• BCRS

Bradley Canal Restoration Update.

by Denis Pike


This article is being given from a personal point of view rather than a factual up-to-date briefing.

Some canal restorations have clearly defined reasons for existing. Like the Droitwich Canals restoration was always to connect Droitwich to the Severn andcreate the mid Worcestershire Cruising Ring. The Cotswold Canals will link the Severn and the Thames. Bradley though is not so straightforward and will need a lot of promotion for major investment.

Over twenty years ago I was employed by a landscaping company that would carry out various projects for local authorities. One work provider happened to be British Waterways. They needed sub-contractors to carry out various jobs that were over and above the scope of BW direct labour. There was a lot of funding back then from local councils, and charitable money too for towpath upgrades etc.

The Black Country canals particularly were an area we were contracted to carry out various tasks. This suited me down to the ground because I was developing an increasing interest. I could work on the Droitwich Canals at the weekend and then Black Country canals in the week in order to earn a crust.

Whenever possible I would stop the work truck, take a peek over the canal bridge and try to work out which canal this was and where it went to etc.

One day, I passed over another bridge and stopped the truck. I happened to be on the Gospel Oak Road (between Bilston and Wednesbury). Strangely enough I could see what I knew was a derelict canal. A brick structure in the distance was obviously an abandoned lock. On the opposite side of the road though there was nothing. The line was filled in and now public green open space. A great sin had been committed I thought.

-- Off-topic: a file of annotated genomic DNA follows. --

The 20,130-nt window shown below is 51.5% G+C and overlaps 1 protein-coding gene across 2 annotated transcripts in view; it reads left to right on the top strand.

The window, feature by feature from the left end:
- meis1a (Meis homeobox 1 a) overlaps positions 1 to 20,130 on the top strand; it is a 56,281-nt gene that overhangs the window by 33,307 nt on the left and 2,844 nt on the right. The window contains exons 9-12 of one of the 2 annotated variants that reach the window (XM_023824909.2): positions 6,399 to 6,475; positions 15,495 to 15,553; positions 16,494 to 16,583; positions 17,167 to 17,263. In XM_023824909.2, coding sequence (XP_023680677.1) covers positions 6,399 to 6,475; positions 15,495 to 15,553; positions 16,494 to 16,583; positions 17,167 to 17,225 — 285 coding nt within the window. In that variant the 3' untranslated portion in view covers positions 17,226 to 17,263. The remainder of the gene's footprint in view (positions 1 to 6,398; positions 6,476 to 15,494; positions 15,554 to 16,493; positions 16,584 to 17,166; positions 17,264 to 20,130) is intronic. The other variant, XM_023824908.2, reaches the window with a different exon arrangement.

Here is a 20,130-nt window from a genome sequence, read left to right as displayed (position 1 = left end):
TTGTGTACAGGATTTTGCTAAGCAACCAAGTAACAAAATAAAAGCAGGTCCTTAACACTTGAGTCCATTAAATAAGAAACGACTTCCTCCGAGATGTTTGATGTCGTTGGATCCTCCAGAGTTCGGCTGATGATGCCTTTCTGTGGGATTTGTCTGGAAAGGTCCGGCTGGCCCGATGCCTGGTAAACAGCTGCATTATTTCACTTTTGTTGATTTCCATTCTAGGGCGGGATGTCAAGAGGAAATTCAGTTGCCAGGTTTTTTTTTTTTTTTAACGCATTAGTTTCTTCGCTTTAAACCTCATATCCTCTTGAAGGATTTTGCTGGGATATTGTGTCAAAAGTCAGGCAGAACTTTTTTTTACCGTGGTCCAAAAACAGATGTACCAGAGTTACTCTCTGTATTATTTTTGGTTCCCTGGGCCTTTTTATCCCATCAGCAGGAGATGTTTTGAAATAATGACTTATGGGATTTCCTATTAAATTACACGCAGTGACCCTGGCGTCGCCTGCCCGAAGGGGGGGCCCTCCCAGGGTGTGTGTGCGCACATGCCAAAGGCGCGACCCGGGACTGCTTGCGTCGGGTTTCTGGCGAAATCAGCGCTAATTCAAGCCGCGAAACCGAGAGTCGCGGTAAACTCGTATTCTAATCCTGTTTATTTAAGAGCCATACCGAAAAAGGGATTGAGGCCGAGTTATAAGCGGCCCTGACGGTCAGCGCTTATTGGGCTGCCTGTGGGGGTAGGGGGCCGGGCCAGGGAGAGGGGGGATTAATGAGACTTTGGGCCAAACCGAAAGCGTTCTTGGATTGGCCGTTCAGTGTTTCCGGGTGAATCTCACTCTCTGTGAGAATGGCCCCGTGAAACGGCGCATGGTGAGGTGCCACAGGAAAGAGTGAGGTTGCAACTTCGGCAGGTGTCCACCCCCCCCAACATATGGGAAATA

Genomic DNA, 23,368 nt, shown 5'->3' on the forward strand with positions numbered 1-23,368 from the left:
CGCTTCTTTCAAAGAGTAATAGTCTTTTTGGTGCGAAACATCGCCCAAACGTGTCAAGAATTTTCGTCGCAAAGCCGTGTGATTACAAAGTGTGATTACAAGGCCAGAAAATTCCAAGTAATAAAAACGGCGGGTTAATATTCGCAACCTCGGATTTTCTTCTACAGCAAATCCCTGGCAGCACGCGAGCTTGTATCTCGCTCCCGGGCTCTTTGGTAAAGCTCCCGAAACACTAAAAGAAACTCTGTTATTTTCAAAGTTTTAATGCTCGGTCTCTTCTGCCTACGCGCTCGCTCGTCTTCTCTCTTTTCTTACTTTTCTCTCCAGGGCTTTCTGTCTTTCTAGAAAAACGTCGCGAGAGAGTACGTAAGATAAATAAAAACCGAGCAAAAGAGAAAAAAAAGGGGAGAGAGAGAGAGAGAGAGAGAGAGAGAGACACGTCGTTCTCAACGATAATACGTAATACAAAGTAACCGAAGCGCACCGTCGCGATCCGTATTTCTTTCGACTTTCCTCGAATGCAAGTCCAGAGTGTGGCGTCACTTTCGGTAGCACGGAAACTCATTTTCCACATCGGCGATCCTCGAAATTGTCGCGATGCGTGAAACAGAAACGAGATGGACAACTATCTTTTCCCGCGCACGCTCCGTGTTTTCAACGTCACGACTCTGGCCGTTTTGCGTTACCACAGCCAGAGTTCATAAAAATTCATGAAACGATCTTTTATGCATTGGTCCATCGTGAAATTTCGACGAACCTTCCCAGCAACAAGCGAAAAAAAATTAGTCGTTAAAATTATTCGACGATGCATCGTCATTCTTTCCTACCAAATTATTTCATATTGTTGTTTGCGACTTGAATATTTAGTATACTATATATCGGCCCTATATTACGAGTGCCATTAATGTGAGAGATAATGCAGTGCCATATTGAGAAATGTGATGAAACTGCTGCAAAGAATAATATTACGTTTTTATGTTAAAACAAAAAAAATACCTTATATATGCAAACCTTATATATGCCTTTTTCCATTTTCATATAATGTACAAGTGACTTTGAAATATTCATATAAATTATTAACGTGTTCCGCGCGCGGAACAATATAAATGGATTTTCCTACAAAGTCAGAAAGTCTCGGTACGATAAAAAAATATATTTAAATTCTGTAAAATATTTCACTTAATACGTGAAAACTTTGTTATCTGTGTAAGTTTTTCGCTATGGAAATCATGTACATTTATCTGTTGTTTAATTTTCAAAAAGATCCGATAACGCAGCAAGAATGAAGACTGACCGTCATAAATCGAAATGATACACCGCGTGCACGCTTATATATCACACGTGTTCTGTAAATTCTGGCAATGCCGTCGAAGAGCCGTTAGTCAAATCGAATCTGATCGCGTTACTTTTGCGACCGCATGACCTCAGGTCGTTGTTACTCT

A few years later I began to work directly for Waterways. Bankstaff we were called. I actually got paid for working directly on the canal. A dream had come true for me.

One of my occasional tasks was to drive the seven and a half tonne HIAB lorry to collect a top-end lock gate from a place called Bradley workshops. (Bottom end gates needed a far bigger lorry.) Bradley is just south of Bilston and it is now one of only two workshops in the whole country that construct lockgates. I found that the workshops were actually sited on the canal and gates could actually be loaded aboard a boat for delivery and installation. They were too distant for W&B locks though. Bradley is also the site of 3 pumps that lift water from old mine workings into the canal in times of shortage and really dry weather. They are only used when Chasewater is running empty as electricity for pumping is jolly expensive.

The canal now ends at the workshops but I found out later that the dead arm would have connected to the abandoned lock(s) that I mentioned earlier. From thethird lock in the flight it is a simple straight flat stretch down to the Walsall canal.

About three years ago I had heard that moves were afoot to restore the whole section of the Bradley joining the two ends again and restoring navigation. Covid has obviously had a negative impact but over the last winter work has proceeded. Work parties are taking place every fortnight throughout the winter. Bradley Canal Restoration Society, together with other elements of BCNS, have cleared many overhanging branches from the sides of the Moorcroft Junction end. This remains in water though it is too shallow for anything other than canoes.

Altogether though, a satisfying start towards a restoration that I have waited over twenty years for. I look forward to more drastic improvements beforetoo long.

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